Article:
After thinking about it a bit more there are several other long series:

    • Cooking with Wild Game has also 15 volumes (ongoing); but it's a new series.
    • I Saved Too Many Girls and Caused the Apocalypse has 16 volumes (complete).
    • The Master of Ragnarok & Blesser of Einherjar has 16 volumes (ongoing) our right now. (I wonder how that piece of crap anime affected its sales, though.)
    • Outbreak Company has 18 volumes (complete). Anime aired quite a big ago, though.

    That's leaving out Rokujouma and Orphen that have been both mentioned already. Those are the longest with 30+ volumes.


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    @smashman42 Honestly, I have no idea. I don’t even know where to find sales information. Anyone?


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    @paul-nebeling looking at the Amazon Kindle best sellers rank, especially on the first couple days after being published, is a good indication. Any rank above 10,000 is decent. Above 2,000 is rather successful. Smartphone and Realist Hero have been seen to go as high as 500-600 on their newest volumes.


  • Premium Member

    @smashman42 said in What makes licensing LNs so hard compared to Manga / Anime?:

    @paul-nebeling I really should pull my finger out and buy Rokujouma, but it feels intimidating to buy so many volumes in one go. Same prob with Grimgar that I actually became a member for initially - got too far behind & the more time passes the more intimidating catching up feels, even though I could just buy a few vols a month until I knock one off then start the other... Ok, talked myself into it.

    I had the same thought. I ended up blowing through volumes 1-18 of Rokujouma in about three weeks. (Admittedly they're on the shorter side for light novels, but still...)


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    I highly suggest Rokujyouma. I really want Sam to eventually make a profit off it, as it'll make it more likely he'll license long series from time to time.

    And it's pretty awesome.


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    Rokujouma is so intimidating. For me it's more the money investment than the time though.

    Orphen deserves some love too (of course, I've only read one volume, so I'm not doing much to love it either yet, but I will). This post by Steiner depresses me, I feel the need to fan campaign when the anime releases. T_T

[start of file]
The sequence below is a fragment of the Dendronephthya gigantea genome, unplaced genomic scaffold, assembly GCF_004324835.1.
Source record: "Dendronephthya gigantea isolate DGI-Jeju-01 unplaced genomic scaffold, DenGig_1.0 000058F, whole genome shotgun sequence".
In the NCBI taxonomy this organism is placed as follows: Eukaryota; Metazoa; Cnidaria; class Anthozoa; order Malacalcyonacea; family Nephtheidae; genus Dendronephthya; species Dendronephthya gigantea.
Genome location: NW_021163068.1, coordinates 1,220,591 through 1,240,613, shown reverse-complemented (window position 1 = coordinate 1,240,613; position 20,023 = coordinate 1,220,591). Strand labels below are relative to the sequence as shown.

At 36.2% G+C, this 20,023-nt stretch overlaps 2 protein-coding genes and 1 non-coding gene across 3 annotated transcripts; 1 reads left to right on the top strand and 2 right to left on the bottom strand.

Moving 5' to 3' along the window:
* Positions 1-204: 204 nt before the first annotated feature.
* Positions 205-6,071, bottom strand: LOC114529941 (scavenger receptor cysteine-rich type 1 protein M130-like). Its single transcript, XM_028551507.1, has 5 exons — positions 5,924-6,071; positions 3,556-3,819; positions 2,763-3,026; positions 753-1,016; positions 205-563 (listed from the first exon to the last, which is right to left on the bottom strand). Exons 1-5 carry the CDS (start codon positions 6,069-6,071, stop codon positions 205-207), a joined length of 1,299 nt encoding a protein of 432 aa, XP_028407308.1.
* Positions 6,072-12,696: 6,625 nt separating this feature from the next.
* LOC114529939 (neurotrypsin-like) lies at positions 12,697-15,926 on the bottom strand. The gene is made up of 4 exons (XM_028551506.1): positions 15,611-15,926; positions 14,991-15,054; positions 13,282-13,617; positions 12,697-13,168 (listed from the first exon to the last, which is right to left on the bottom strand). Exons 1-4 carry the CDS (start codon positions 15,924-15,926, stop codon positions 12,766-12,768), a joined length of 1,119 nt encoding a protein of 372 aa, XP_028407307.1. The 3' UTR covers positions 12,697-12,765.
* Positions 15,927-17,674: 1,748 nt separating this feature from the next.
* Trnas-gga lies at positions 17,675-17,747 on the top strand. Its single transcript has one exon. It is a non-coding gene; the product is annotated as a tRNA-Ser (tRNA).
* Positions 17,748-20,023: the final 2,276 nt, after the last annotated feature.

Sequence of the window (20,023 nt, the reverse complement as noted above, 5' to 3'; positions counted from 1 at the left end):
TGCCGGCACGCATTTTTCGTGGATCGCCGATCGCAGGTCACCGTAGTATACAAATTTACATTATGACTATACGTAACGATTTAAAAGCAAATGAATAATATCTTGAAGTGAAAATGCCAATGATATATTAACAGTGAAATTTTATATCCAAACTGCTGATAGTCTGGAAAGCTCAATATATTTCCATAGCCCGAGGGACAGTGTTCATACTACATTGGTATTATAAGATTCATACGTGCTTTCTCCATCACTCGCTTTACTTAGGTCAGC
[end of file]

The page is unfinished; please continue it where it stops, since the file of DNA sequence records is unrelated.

https://twitter.com/DistantValhalla/status/1077898072590610433?s=17


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    @terrence Orphen deserves better than whats happening right now.

    Rokujouma has the same effect on me. I'm gonna buy and read it, but I need to be at the cabin or something similar, without too mich extra stuff to distract me.


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    If it helps, you can read Rokujyouma in bite-sized pieces.

    I mean, there is an overarching arc, but it's something that doesn't come into the forefront all the time. It's basically composed of plot arc - slice of life - plot arc - slice of life stuff, each plot arc tying together to form the overall plot.


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    @dtta I think what @Terrence was referring to was the cost. With 32 volumes currently out, at $6 per premium credit, that’s close to $200 to purchase the entire series in one shot.

    Very intimidating.


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    The nice thing about Rokujouma is you can read the volumes free on the app, so don’t let cost keep you back. Then if you want your own copies you can buy them slowly. I’m pretty far behind but excited to get back to it, one of my favorite LNs and a rare case where the series seems to get better and better as it goes along.


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    I always has this question too.
    but sadly the audience is just not much compared to the cost/work to do the publishing.

    but I am quite sure, digital edition has lower production cost and risk than printed one so it was a big development compared to three or four years ago.

    for example there is one publisher in my country (Shining Rose Media) that after 6 years now only able to publish 12 LN title, with 6 of them is a one volume complete LN, and out of 6 series only once did it reach the second volume and it was the last published LN in the past 2 year from this publisher.
    by my amateurish point of view I guess the sale just not as good as expected
    the price was also the problem I guess, with book priced twice of comic book. and how Novel are all character little picture its just too niche even for the fan-base.

    Though I hope more people (millennial) goes to digital currency and start too look at digital publishing and maybe some lower price point than dead tree version so it become easier to invest on some title.


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    @paul-nebeling Well, that's why I mentioned how it's interspersed. Don't /have/ to buy it in one shot. ;) Hell, you can't really anyway, yet.


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    So, I might have bought Rokujouma in one hit. Damn I wish I bought more credits on that Black Friday discount